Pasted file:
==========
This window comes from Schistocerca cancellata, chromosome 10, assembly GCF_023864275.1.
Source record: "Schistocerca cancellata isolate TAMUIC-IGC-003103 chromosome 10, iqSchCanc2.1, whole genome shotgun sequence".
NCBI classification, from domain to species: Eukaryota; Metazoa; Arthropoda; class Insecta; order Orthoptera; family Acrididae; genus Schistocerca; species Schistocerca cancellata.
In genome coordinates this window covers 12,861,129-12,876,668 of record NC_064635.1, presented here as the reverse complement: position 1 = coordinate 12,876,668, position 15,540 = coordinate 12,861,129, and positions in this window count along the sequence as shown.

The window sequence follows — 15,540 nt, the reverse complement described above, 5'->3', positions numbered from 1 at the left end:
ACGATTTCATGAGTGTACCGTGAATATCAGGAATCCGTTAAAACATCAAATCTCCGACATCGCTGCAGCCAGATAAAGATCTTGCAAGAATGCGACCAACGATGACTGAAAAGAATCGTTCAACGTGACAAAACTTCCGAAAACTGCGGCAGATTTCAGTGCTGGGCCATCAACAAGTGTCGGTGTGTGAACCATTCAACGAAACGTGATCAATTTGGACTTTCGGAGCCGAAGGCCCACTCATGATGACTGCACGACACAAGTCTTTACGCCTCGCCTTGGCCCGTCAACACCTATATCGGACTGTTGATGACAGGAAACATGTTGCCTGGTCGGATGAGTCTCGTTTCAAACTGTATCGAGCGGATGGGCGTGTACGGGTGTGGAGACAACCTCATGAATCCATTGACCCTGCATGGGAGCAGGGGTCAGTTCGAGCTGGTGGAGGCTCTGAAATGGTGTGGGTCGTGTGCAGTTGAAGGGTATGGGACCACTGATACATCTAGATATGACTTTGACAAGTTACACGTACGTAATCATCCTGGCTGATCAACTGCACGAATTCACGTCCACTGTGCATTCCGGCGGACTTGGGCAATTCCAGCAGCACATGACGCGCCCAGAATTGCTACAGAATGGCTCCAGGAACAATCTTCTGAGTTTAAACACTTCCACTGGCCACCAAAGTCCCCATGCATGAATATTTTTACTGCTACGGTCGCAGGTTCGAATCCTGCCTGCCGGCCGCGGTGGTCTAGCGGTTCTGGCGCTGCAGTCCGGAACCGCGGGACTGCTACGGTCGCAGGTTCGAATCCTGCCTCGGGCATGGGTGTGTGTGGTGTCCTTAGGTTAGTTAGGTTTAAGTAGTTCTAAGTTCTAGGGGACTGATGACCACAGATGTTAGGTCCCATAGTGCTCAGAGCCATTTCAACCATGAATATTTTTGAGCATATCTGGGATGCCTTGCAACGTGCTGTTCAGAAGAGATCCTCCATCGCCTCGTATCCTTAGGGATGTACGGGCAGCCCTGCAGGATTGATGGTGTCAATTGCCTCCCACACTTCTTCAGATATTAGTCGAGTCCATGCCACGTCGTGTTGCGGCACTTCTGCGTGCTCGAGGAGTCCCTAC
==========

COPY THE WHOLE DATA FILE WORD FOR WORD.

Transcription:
This window comes from Schistocerca cancellata, chromosome 10, assembly GCF_023864275.1.
Source record: "Schistocerca cancellata isolate TAMUIC-IGC-003103 chromosome 10, iqSchCanc2.1, whole genome shotgun sequence".
NCBI classification, from domain to species: Eukaryota; Metazoa; Arthropoda; class Insecta; order Orthoptera; family Acrididae; genus Schistocerca; species Schistocerca cancellata.
In genome coordinates this window covers 12,861,129-12,876,668 of record NC_064635.1, presented here as the reverse complement: position 1 = coordinate 12,876,668, position 15,540 = coordinate 12,861,129, and positions in this window count along the sequence as shown.

The window sequence follows — 15,540 nt, the reverse complement described above, 5'->3', positions numbered from 1 at the left end:
ACGATTTCATGAGTGTACCGTGAATATCAGGAATCCGTTAAAACATCAAATCTCCGACATCGCTGCAGCCAGATAAAGATCTTGCAAGAATGCGACCAACGATGACTGAAAAGAATCGTTCAACGTGACAAAACTTCCGAAAACTGCGGCAGATTTCAGTGCTGGGCCATCAACAAGTGTCGGTGTGTGAACCATTCAACGAAACGTGATCAATTTGGACTTTCGGAGCCGAAGGCCCACTCATGATGACTGCACGACACAAGTCTTTACGCCTCGCCTTGGCCCGTCAACACCTATATCGGACTGTTGATGACAGGAAACATGTTGCCTGGTCGGATGAGTCTCGTTTCAAACTGTATCGAGCGGATGGGCGTGTACGGGTGTGGAGACAACCTCATGAATCCATTGACCCTGCATGGGAGCAGGGGTCAGTTCGAGCTGGTGGAGGCTCTGAAATGGTGTGGGTCGTGTGCAGTTGAAGGGTATGGGACCACTGATACATCTAGATATGACTTTGACAAGTTACACGTACGTAATCATCCTGGCTGATCAACTGCACGAATTCACGTCCACTGTGCATTCCGGCGGACTTGGGCAATTCCAGCAGCACATGACGCGCCCAGAATTGCTACAGAATGGCTCCAGGAACAATCTTCTGAGTTTAAACACTTCCACTGGCCACCAAAGTCCCCATGCATGAATATTTTTACTGCTACGGTCGCAGGTTCGAATCCTGCCTGCCGGCCGCGGTGGTCTAGCGGTTCTGGCGCTGCAGTCCGGAACCGCGGGACTGCTACGGTCGCAGGTTCGAATCCTGCCTCGGGCATGGGTGTGTGTGGTGTCCTTAGGTTAGTTAGGTTTAAGTAGTTCTAAGTTCTAGGGGACTGATGACCACAGATGTTAGGTCCCATAGTGCTCAGAGCCATTTCAACCATGAATATTTTTGAGCATATCTGGGATGCCTTGCAACGTGCTGTTCAGAAGAGATCCTCCATCGCCTCGTATCCTTAGGGATGTACGGGCAGCCCTGCAGGATTGATGGTGTCAATTGCCTCCCACACTTCTTCAGATATTAGTCGAGTCCATGCCACGTCGTGTTGCGGCACTTCTGCGTGCTCGAGGAGTCCCTAC